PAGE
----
About this Recording
6.220510 - NORGARD: Mystic Morning / Like a Child / Ut Rosa


Per Nørgård’s choral works form a constant strand through the composers æuvre - from the first in 1952 (Sleep, to a text by Halfdan Rasmussen) to the most recent like Ut Rosa, Morning Myth, Mythic Morning and Two Noctures on this CD, composed fifty years later, The choral works - like the symphonies and certain chamber genres - demonstrate the whole spectrum of development in Nørgård’s music. Nørgård made a personal, mature start in the Nordic choral tradition with the dark-sounding choral suite Aftonaland (“Evening Land”) (1953, dedicated to Sibelius) to poems by Pär Lagerkvist, the Latin Triptychon (1957, for choir and instruments) and the work based on Danish nature poetry Three Thøger Larsen Songs (1957/61) - rounded off by the strong Beach Poppy. Colours and moods in more recent works often point back to these early choral works.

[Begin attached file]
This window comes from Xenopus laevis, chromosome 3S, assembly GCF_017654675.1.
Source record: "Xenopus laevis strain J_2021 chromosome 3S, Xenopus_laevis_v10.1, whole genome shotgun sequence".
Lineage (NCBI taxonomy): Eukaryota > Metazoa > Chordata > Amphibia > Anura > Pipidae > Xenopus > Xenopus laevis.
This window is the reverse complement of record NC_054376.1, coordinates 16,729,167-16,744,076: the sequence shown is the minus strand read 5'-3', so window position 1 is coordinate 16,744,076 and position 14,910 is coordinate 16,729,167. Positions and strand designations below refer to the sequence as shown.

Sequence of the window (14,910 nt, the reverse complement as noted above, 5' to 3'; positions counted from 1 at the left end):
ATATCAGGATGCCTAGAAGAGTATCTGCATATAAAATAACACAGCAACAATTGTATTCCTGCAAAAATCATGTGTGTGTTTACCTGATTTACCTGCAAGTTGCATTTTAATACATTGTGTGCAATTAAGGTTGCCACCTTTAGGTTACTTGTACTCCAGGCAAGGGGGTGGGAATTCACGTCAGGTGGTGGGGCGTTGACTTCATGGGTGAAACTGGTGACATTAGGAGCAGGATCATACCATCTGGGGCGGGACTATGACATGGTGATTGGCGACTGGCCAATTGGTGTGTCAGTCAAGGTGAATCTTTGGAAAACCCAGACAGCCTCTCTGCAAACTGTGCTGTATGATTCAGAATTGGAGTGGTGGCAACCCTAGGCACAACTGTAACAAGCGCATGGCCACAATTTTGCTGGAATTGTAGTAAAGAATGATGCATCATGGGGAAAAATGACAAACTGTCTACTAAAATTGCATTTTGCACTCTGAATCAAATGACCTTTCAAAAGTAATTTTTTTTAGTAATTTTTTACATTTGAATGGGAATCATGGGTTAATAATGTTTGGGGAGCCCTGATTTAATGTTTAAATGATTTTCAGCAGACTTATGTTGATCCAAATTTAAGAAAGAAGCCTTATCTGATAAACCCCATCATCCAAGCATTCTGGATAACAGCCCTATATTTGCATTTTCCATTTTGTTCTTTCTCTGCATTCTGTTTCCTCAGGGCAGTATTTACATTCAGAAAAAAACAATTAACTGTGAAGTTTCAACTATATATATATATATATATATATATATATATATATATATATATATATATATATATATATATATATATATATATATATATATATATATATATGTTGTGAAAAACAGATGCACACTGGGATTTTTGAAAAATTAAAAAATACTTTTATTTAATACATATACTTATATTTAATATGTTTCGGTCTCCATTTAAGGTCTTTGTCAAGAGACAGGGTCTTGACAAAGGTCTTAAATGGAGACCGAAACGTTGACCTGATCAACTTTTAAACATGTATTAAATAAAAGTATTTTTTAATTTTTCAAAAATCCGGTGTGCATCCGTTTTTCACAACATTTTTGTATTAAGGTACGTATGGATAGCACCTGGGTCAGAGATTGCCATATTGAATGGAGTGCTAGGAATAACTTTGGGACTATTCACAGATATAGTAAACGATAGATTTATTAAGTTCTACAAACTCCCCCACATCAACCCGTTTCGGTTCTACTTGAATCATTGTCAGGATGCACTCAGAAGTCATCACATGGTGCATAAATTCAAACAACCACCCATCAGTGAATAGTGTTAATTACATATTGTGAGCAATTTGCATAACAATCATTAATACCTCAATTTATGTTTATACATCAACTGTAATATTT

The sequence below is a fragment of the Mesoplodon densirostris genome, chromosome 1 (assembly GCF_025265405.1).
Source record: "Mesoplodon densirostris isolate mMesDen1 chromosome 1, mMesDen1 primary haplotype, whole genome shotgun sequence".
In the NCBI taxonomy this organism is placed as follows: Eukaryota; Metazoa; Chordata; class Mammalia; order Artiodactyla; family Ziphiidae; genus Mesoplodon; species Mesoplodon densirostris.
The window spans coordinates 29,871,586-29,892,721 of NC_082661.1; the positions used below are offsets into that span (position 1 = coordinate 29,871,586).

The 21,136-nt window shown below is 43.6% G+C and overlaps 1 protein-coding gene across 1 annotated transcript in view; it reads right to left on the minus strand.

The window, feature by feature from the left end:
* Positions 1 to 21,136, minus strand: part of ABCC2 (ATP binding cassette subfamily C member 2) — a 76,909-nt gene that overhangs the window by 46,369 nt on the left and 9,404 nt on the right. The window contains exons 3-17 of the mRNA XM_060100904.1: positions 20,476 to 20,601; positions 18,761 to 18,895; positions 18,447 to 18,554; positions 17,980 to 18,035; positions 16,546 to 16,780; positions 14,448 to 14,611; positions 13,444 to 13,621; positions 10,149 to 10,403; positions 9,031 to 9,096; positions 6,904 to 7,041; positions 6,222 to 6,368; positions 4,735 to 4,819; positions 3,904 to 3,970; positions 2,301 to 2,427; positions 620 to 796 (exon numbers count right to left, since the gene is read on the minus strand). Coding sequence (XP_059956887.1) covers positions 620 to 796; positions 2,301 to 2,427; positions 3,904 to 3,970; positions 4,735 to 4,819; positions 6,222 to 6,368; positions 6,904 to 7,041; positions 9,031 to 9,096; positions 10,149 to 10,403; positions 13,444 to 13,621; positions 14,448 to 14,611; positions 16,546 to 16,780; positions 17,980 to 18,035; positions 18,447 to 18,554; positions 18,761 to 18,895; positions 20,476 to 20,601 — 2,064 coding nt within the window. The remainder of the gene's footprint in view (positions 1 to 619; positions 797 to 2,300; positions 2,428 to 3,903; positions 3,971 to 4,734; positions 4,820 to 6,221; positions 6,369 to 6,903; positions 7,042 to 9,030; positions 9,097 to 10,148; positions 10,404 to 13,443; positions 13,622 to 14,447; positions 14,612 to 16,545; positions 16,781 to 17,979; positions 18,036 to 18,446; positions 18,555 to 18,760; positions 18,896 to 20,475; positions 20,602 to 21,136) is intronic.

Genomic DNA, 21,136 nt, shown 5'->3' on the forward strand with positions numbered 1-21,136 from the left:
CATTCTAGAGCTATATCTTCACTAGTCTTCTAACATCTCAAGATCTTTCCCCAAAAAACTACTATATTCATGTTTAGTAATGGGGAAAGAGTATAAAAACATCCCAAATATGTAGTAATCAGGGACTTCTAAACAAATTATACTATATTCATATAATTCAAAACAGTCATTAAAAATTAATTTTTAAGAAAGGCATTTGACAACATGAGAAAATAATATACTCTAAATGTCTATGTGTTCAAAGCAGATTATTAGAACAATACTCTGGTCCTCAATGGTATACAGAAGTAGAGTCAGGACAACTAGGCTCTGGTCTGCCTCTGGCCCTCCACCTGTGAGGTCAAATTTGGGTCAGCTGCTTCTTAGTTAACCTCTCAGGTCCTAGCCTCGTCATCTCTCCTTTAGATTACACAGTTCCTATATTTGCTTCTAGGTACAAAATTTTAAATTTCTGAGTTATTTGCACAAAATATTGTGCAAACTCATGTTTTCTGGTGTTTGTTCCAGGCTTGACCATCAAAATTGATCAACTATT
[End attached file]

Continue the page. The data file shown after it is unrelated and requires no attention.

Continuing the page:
Nørgård’s choral music in the 1960s is usually part of experimental dramatic works (including The Judgeinent, Horrors in Progress, Bobel) - only two a cappella works stand out, although they do so in remarkable fashion: the elegantly exotic Landskabsbillede (“Landscape Picture”) (1961, text by Thorkild Bjørnvig) with a new, refined sensibility, and the campfire-song-like Du skal plante et træ (“You must plant a new tree”) (1967, text by Piet Hem) in tune with the anthems of the day by Donovan etc.

The 1970s saw a feast of a cappella choral works from Nørgård, originating in the melodic hothouse of the composer’s “infinity series music” between Voyaqe into the Golden Screen (1968) and Siddhorta (1979). The list is long and deserves repetition: Libro (1973, R. Steiner and the Psalms of David), Singe die Gärten, mein Herz (1974, R.M. Rilke), Nova Genitura (1975, for soprano, instruments and choir ad lib.), as well as the many related choral works to texts by Ole Sarvig - Frost Psalm (1975-76), Frost Psalm Fragment (1976/2002), Winter Cantata (1976), Winter Hymn (1976/84), Nu dækker sne den hele jord (“Now all the earth is white with snow”) (1976, for 8 tubas and choir ad lib.), The Year (1976/91), Cycles (1977), Maya Dancing (1979/91) - and to texts by other poets: Spring Song (1980, Rilke) and The Word (1982, Grundtvig).